Breast self-examination: What it means and why the thinking about it has changed

Text Size: Normal / Medium / Large
Printer-friendly versionPrinter-friendly version
Publication Date: 
Tue, 2012-07-17

The Canadian Task Force on Preventive Health Care released its guideline on screening for breast cancer for average-risk women (aged 40 to 79) in late 2011. The guideline updated screening recommendations made by the Task Force’s predecessor, the Canadian Task Force on the Periodic Health Examination, in 2001. The focus of the guideline is on mammography screening, but the guideline authors also recommended against clinical breast examination (by physicians) and breast self-examination by patients. The Task Force issues guidelines for primary care (family) doctors on a range of preventive care issues. In this article, journalist Ann Silversides wades through the recent controversies about the guideline, explaining the issues and summarizing the evidence and current thinking about breast self-examination. See also: Mammography screening: weighing the pros and cons for women's health.

By Ann Silversides

Many women were puzzled and even angry when the Canadian Task Force on Preventive Health Care recommended against breast self-examination as part of its 2011 guideline on breast cancer screening.

Why advise against a procedure that appears to facilitate self-care, isn’t costly, and doesn’t seem to have a downside? The advice seems to fly in the face of what we know: that many women themselves discover cancer because they notice a change in their breasts.   

Poor communication from the Task Force and in media reports explains much of the confusion about the recommendation.

The Task Force made the same recommendation against breast self-examination (BSE) back in 2001 and, in the intervening decade, several leading Canadian women’s health advocates—who used to champion BSE—ceased teaching or actively recommending it to their female patients.

Even Our Bodies Ourselves, the influential women’s health publication, revised its position on BSE—ceasing to endorse it—in the most recent 2011 edition.

What’s going on here?

For one thing, much of the reaction to the Task Force recommendation stems from different interpretations of the meaning of the term “breast self-examination.”

For many women, the term simply means checking their breasts for any changes. But to Canadian health professionals, BSE refers to a formal procedure—to be taught to women—that involves checking for breast changes in particular ways at the same time every month.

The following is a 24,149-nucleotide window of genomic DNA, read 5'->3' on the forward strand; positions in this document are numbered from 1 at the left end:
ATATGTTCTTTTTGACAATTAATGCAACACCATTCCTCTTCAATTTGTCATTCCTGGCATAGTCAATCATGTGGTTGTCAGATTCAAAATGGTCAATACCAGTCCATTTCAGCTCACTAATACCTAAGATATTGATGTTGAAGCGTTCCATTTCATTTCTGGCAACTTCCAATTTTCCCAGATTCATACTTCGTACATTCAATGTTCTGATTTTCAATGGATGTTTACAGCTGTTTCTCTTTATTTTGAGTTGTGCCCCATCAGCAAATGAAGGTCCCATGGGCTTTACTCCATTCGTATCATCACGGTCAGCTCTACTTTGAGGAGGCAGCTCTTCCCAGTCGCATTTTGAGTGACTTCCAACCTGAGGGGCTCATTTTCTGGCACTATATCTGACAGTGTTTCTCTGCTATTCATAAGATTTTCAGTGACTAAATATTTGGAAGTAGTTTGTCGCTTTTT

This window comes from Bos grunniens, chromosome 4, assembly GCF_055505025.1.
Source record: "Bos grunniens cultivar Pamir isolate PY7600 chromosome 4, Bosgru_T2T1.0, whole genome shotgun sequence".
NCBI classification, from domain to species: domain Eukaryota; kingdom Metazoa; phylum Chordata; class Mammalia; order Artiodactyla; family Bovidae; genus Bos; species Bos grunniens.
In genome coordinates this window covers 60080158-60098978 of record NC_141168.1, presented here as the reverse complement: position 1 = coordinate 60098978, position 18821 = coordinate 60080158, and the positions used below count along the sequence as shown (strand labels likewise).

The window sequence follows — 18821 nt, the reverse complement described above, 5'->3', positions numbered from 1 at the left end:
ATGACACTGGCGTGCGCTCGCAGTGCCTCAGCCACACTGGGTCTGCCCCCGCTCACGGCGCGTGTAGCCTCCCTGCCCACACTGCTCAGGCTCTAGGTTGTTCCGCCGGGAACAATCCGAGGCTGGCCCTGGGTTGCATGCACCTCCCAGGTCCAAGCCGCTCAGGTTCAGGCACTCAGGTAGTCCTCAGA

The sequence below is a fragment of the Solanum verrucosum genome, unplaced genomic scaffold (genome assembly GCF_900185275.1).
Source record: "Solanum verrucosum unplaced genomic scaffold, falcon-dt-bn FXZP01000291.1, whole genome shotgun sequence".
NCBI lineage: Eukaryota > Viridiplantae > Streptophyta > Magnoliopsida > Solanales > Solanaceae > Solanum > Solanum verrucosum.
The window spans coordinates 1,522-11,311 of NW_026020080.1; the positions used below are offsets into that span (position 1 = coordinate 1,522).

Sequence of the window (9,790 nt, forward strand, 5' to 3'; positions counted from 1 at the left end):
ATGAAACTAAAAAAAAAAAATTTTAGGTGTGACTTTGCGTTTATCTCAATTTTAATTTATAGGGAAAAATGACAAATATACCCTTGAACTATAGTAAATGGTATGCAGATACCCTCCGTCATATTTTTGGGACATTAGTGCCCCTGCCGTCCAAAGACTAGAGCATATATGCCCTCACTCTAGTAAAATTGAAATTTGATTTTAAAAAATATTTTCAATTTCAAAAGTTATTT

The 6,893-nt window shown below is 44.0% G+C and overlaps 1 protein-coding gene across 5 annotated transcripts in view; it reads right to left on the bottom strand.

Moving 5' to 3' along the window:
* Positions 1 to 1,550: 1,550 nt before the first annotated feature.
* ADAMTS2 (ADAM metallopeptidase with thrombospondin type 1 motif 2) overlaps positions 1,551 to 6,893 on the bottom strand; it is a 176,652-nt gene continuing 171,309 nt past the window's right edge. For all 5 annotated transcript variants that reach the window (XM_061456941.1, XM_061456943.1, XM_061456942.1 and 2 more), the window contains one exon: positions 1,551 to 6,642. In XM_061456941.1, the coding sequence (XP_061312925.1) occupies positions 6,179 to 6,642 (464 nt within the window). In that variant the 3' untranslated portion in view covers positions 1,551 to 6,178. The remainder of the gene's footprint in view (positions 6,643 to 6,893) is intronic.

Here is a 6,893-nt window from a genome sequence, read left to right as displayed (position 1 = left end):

Dr. Ruth Wilson, director of health policy for the College of Family Physicians of Canada, emphasizes that it is “really important to distinguish between a woman who finds a lump in the shower and the practice of regular, monthly self-examination.”

But the Task Force didn’t spell out that distinction in its communications with women. The Task Force’s two-page FAQ for Patients features a “STOP” sign graphic (a hand with a slash through it) next to the recommendation “against routine BSE.”

Such loaded imagery leaves many with the impression that any examination of their breasts should be avoided. This was also the message that many women took away from media coverage of the issue.

Dr. Marcello Tonelli, spokesperson for the Task Force and co-author of the 2011 recommendations on breast cancer screening, stressed in an interview that the Task Force is “not telling women don’t examine your breasts, or don’t know your breasts.”

Instead, the recommendation against BSE is based on evidence showing that “devoting resources and time for doctors and programs in a structured way to teach women about BSE doesn’t seem to improve the health of women,” Tonelli said.

Notwithstanding Tonelli’s explanation, the FAQ for Patients (with its dramatic “STOP” graphic) goes on to state that studies found evidence of “increased harm” from BSE.

The FAQs do not include any suggestion that women should check with their health practitioners if they notice changes in their breasts, even though this has long been supported by advocates in the women’s health movement and by many physicians.


CBC radio host Kathleen Petty was in the shower when she looked down and spotted a change in her breast. “I had all these sort of big plans and then everything stopped. And it all stopped in the shower.”
“It’s not an unusual story,” she matter-of-factly told a CBC colleague in a televised interview in December 2011.  
Petty’s big plans involved a move from Ottawa to host the CBC’s morning radio program in Calgary.
But the abnormality that she spotted turned out to be cancer; instead of moving, she remained in Ottawa to undergo treatment. Read full story 

Most breast cancers and changes in breasts “are discovered by women themselves, frequently while bathing,” says Dr. Donna Stewart, Lillian Love Chair in Women's Health at the University Health Network and the University of Toronto.
Of course, the changes that women identify aren’t always symptoms of breast cancer. But a large proportion of women do themselves find changes that turn out to be cancer. Estimates are that between 40 and 75 per cent of breast cancers are discovered this way, and the clinical experience of many family physicians suggests the higher percentage is more accurate.